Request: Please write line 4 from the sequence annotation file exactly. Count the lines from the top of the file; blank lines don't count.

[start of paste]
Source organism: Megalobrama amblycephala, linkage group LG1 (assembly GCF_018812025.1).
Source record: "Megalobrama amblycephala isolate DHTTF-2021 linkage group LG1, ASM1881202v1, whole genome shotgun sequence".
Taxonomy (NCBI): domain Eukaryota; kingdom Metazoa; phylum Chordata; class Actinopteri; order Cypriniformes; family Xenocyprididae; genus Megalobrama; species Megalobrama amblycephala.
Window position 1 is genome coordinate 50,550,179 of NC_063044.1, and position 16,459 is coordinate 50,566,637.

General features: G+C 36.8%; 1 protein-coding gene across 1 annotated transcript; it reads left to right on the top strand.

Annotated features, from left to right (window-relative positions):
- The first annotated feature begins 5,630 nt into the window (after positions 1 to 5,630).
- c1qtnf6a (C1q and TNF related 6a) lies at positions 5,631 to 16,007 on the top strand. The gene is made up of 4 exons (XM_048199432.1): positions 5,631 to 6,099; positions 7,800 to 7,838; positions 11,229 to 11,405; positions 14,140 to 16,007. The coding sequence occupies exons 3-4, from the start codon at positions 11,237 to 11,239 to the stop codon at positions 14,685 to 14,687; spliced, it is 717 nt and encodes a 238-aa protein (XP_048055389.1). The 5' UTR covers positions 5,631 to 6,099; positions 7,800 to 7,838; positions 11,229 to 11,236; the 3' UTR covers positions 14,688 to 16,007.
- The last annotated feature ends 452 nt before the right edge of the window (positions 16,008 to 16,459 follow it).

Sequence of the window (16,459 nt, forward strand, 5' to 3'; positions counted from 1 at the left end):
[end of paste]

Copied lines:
Window position 1 is genome coordinate 50,550,179 of NC_063044.1, and position 16,459 is coordinate 50,566,637.